UN to close Syria observer mission
The United Nations has ordered the end of its observer mission in Syria and is set to
withdraw its staff within the next few days.
Edmond Mulet of the UN peace-keeping department, told newsmen that the mission would "come to an end" at midnight on Sunday.
France's Ambassador to the UN, Gerard Araud confirmed the decision saying: "The conditions to continue UNSMIS were not fulfilled," referring to the mission by its acronym.
Earlier this year, the United Nations authorised the deployment of up to 300 unarmed military observers in Syria, to monitor a ceasefire that UN-Arab League envoy, Kofi Annan negotiated with president Bashar al-Assad.
But hostilities have only worsened since then, and the UN mission suspended its patrols on June 15, leaving the observers largely confined to their hotels.
As of Thursday, the number had been cut to 101 observers and 72 civilian staff. Mulet said the last observers would leave Damascus on Friday next week.
In July, Annan announced that he was stepping down as special envoy to Syria at the end of August, citing divisions and deadlock within the UN Security Council and increasing militarisation of the Syrian conflict.
The high point of Annan's assignment was the adoption by the Security Council of a six point peace plan to end the Syrian crisis.
The 6-Point Plan
- Syria commits to work with Mr Annan "in an inclusive Syrian-led political process to address the legitimate aspirations and concerns of the Syrian people."
- Syria commits to stop fighting and immediately stop troop movements and use of heavy weapons in populated areas. As these actions are being taken, Syria should work with Mr Annan to end all violence, under UN supervision. Mr Annan will seek similar commitments from the opposition to stop all fighting.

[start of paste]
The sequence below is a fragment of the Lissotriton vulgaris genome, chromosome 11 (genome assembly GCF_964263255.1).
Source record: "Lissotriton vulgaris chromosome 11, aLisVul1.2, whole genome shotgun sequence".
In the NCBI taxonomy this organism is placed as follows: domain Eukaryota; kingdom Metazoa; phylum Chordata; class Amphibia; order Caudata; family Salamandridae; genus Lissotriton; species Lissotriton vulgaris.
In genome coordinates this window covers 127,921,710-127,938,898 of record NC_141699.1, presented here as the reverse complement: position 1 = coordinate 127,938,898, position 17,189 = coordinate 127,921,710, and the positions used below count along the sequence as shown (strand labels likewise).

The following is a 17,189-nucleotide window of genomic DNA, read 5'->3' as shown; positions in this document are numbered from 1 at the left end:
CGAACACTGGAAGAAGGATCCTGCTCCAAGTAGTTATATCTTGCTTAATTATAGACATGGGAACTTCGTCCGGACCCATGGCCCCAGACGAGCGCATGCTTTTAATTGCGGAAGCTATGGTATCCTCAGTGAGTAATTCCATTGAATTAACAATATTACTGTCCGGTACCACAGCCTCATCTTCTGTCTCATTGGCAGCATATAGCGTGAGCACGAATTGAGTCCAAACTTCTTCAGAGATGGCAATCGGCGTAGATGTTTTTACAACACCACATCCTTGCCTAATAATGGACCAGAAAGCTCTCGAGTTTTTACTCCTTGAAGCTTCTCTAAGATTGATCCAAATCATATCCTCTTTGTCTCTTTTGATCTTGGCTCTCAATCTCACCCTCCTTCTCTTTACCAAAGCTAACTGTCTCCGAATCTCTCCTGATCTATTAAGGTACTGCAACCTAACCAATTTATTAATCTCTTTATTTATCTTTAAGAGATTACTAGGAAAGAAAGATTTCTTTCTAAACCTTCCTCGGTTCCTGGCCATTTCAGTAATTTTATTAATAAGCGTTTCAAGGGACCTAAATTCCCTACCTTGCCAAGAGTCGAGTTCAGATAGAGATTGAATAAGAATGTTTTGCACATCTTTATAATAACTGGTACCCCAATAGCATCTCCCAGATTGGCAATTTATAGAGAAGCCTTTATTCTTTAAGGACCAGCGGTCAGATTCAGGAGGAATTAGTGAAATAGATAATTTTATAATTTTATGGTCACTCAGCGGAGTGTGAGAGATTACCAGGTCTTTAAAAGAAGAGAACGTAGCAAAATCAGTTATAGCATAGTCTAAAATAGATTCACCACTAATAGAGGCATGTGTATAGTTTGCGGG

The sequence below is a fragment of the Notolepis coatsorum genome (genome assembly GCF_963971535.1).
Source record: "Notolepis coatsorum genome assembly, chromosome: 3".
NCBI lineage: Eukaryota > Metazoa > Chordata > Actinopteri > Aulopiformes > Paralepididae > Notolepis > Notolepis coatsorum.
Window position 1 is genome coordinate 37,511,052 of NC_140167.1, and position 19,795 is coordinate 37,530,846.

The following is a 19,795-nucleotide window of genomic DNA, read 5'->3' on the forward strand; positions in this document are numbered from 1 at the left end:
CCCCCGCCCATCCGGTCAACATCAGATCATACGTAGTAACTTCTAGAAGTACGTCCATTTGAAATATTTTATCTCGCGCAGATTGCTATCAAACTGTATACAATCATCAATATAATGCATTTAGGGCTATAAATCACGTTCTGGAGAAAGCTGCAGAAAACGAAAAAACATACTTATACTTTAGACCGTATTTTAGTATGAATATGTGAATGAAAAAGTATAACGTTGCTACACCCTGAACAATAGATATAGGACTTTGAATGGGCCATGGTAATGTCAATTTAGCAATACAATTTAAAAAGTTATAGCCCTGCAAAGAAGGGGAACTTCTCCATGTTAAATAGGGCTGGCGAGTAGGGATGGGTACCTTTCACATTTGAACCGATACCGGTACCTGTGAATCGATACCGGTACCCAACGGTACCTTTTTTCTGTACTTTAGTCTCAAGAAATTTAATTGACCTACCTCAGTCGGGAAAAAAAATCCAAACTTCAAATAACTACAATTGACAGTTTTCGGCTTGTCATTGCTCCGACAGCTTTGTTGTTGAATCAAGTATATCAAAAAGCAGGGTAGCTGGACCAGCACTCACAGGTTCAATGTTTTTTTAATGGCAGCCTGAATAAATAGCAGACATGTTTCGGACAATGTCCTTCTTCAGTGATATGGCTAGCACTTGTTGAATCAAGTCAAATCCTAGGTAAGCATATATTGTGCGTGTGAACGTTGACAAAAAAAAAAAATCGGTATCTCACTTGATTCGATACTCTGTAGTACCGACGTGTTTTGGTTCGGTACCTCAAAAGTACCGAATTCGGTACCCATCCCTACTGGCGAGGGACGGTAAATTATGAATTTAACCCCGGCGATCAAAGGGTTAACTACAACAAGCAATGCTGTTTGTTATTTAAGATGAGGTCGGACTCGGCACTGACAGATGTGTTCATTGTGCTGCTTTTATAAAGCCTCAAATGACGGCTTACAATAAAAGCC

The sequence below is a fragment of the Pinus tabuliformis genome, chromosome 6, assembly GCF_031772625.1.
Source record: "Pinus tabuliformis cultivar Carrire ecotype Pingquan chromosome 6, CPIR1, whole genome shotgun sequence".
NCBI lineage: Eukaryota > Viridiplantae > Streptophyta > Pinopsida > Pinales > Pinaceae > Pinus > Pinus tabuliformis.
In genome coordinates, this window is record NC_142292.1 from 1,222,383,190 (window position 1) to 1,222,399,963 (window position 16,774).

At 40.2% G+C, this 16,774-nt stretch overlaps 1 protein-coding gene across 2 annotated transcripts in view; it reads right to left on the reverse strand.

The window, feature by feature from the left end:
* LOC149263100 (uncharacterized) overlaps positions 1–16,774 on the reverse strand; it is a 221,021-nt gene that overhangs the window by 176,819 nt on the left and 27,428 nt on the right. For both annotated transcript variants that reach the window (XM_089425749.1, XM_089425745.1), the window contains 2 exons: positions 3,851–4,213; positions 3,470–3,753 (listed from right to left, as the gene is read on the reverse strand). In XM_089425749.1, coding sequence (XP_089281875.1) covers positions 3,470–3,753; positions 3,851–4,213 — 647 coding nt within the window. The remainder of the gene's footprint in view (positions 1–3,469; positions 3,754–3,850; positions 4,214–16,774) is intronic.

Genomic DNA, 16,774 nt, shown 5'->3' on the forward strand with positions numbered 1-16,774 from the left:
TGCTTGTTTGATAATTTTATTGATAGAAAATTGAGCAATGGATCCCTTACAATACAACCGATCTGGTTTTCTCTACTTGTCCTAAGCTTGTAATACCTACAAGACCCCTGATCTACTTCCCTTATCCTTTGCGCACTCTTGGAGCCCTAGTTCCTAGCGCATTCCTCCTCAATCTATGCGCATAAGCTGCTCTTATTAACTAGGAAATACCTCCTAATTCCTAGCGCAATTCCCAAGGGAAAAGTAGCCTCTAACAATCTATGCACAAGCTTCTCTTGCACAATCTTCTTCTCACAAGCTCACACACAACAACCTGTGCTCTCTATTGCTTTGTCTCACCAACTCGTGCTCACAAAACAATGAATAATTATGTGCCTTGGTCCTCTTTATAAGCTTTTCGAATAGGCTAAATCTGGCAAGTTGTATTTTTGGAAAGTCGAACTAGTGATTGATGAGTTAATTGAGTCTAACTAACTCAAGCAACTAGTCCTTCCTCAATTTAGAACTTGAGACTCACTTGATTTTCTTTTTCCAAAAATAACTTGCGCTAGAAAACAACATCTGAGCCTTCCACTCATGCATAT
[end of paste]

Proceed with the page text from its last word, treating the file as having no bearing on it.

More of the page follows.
- Syria accepts and implements a daily two hour "humanitarian pause" to deliver aid and evacuate the injured.
- Syria commits to intensify "the pace and scale of release of arbitrarily detained persons" and provide a list of all places where such people are being held.
- Syria commits to ensure freedom of movement throughout the country for journalists "and a non-discriminatory visa policy for them."
- Syria commits to "respect freedom of association and the right to demonstrate peacefully as legally guaranteed."
New envoy named
On Thursday, veteran Algerian diplomat, Lakhdar Brahimi, was confirmed as replacement for Kofi Annan, but with an altered mandate.
No date has been fixed for the official announcement. In the meantime, the 17 month old conflict slips deeper into civil war.
Brahimi, who has previously served in Afghanistan and Iraq, is an Arab Muslim who knows the Middle East inside out; not through the narrow prism of the UN, but from hands-on experience of having lived and worked with Arabs for his entire career.
He has dealt with every Syrian administration from Nour Al Din Al Atasi to Bashar Al Assad. His positions took him often to Damascus. His last visit was as part of the Elder's Delegation in October 2010. In 1989, he worked with the Syrians to hammer out the Taif Accords to put an end to Lebanon's civil war.
The UN Security Council did back a plan by Secretary-General Ban Ki-moon to start a political liaison office in Damascus to monitor events.
Mulet told reporters it would probably be between 20 and 30 people, with political, humanitarian and military experts taking part. He added that Assad had approved setting up the office.
The Russian ambassador at the UN, Vitaly Churkin, said an action group will meet on Friday to call for an end to the violence.
Russia did not want to wind down the monitoring mission.
"We believe those members of the council who insist the UNSMIS can't continue did not really show a commitment to ending hostilities." Churkin said.